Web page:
An Ethiopian drone strike has killed 17 civilians in the Tigray region on the day President Joe Biden spoke in a call with Prime Minister Abiy Ahmed to express concern about such attacks, local authorities said.

A report by the zonal administration said women at a flour-grinding mill made up most of those killed in the Monday strike near Mai Tsebri, according to a source who saw the report.

Drone strikes have been reported almost daily in Tigray, a humanitarian worker in the town of Shire told the Associated Press, with an attack over the weekend on a camp for displaced people in Dedebit killing at least 57 people and wounding more than 130, many of them children.

Mr Biden expressed concerns in Monday's phone call with Mr Abiy about detentions and civilian killings in the war against Tigray forces, while commending him for the release of several high-profile political prisoners.

The White House said Mr Biden raised the air strikes that continue to cause civilian casualties and suffering in Africa's second most populous nation.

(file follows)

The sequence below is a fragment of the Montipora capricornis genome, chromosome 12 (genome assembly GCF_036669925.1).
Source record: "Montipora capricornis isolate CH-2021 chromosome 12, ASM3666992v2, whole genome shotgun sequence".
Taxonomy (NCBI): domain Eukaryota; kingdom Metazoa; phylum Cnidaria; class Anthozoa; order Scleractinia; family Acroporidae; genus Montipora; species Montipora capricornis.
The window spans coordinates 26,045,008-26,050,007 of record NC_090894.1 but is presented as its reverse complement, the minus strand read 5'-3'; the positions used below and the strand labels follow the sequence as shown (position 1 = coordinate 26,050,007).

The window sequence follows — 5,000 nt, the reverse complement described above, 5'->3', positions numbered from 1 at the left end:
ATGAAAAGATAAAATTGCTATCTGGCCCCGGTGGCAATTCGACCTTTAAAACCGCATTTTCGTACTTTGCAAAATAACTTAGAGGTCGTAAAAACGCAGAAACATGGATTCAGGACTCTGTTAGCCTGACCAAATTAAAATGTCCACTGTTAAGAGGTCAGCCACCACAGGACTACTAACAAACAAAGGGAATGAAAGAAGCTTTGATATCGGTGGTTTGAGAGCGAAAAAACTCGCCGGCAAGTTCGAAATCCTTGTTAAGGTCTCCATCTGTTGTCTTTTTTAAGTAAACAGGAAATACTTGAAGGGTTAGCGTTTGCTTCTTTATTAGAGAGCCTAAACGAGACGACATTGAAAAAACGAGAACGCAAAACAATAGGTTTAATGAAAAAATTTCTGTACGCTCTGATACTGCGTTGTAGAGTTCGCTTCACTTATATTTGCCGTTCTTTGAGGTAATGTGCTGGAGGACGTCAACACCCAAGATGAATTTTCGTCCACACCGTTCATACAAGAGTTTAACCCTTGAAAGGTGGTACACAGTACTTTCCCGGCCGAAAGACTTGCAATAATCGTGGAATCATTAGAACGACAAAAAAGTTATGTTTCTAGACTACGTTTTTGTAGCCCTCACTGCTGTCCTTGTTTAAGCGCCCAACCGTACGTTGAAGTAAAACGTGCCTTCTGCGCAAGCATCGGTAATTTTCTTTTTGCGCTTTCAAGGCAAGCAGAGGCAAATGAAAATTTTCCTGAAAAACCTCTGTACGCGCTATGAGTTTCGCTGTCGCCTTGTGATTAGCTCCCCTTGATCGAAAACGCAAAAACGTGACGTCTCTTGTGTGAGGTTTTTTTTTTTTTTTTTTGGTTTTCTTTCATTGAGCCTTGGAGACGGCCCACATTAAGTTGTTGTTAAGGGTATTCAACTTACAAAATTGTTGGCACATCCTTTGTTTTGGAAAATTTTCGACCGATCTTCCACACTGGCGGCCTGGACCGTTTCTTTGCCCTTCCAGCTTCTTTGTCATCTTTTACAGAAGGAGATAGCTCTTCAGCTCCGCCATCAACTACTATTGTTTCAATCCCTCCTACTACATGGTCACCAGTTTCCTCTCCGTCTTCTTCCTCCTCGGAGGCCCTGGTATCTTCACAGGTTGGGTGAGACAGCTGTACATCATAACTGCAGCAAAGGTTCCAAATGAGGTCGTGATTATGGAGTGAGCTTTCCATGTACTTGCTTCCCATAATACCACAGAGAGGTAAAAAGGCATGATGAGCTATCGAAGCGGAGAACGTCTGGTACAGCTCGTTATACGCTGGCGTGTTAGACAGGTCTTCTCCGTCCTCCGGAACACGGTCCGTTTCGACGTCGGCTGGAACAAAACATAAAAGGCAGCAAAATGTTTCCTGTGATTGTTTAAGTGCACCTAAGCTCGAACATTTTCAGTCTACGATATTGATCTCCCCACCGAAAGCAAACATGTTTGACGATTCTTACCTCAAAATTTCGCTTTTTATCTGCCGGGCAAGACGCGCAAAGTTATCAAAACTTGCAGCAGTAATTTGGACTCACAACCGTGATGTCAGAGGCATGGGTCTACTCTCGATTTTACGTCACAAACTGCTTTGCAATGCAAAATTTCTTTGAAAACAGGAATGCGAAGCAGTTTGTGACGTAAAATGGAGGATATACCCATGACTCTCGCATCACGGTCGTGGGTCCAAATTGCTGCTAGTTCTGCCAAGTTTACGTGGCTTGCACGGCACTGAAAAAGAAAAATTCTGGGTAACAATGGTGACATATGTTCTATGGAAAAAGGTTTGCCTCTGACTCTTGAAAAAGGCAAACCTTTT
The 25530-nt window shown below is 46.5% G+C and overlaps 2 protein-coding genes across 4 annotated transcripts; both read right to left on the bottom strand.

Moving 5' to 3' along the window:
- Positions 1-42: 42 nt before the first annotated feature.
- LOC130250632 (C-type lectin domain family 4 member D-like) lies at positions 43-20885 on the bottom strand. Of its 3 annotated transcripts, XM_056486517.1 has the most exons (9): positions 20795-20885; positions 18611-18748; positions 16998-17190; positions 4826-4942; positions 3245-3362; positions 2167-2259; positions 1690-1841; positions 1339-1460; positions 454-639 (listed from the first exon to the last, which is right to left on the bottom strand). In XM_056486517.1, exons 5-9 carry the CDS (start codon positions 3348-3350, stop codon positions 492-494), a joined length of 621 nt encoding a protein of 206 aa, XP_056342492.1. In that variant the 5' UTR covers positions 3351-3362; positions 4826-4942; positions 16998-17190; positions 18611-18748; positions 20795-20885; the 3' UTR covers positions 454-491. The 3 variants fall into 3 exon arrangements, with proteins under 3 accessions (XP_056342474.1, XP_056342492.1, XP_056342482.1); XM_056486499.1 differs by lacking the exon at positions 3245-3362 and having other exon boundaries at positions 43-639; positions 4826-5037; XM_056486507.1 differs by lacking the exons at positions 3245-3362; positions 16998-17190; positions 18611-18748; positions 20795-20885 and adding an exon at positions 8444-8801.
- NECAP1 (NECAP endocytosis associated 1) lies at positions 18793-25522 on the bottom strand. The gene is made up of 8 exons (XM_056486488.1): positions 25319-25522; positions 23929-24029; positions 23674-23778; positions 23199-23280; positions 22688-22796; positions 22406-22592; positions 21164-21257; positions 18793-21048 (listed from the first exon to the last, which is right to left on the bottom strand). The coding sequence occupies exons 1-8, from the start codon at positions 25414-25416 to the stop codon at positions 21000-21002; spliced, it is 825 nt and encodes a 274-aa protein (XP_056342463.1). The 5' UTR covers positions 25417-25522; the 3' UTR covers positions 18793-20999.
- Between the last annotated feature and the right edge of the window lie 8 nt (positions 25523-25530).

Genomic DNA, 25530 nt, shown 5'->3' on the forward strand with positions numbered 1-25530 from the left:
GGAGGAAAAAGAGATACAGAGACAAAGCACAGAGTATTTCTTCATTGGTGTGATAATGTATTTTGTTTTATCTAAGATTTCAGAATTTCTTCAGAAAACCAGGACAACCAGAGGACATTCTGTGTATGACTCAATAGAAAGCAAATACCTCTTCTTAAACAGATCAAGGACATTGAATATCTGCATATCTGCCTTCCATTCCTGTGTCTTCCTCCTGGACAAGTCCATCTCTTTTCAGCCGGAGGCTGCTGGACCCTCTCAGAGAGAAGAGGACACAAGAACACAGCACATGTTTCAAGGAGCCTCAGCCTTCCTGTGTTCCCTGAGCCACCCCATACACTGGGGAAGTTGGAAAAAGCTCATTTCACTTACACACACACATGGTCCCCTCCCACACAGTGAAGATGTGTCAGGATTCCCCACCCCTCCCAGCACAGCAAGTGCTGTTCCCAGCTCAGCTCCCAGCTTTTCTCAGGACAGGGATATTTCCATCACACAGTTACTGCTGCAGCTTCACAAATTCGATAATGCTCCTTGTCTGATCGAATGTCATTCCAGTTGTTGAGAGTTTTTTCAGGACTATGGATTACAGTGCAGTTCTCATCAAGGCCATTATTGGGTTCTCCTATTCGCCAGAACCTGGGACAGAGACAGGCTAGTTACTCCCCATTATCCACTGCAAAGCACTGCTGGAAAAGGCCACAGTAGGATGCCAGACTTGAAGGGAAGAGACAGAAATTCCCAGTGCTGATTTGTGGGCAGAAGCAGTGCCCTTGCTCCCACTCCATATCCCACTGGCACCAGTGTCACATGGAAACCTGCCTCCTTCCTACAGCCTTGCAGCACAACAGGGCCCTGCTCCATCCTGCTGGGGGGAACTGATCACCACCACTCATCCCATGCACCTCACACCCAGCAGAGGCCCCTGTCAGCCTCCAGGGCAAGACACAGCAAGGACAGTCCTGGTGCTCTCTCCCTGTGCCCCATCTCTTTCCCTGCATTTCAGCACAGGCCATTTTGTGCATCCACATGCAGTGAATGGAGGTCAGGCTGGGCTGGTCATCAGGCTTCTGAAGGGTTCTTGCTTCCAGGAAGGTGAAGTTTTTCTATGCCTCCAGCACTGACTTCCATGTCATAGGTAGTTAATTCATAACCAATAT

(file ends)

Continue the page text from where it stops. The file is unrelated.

The statement added that the leaders "discussed ways to accelerate dialogue toward a negotiated ceasefire, the urgency of improving humanitarian access across Ethiopia, and the need to address the human rights concerns of all affected Ethiopians, including concerns about detentions of Ethiopians under the state of emergency".

Mr Abiy described the conversation with Mr Biden as "candid" and both agreed "there is great value in strengthening our co-operation through constructive engagement founded on mutual respect".

The call was requested by Mr Biden after Jeffrey Feltman, the outgoing US special envoy to the Horn of Africa, visited Ethiopia last week for talks with senior leaders.

The months-long war has created a devastating humanitarian crisis. The conflict entered a new phase in late December when Tigray forces retreated into their region amid a new military offensive and Ethiopian forces said they would not advance further there.

Mr Biden stressed to Mr Abiy that the two sides must take advantage of the moment and called on the Ethiopian leader to improve humanitarian access, according to a senior administration official.

White House officials are concerned that if momentum is not maintained, the conflict - which has left thousands dead and hundreds of thousands facing famine - could further deteriorate.

Ethiopia's government has sought to restrict reporting on the conflict and detained some journalists, including a video freelancer accredited to the AP, Amir Aman Kiyaro.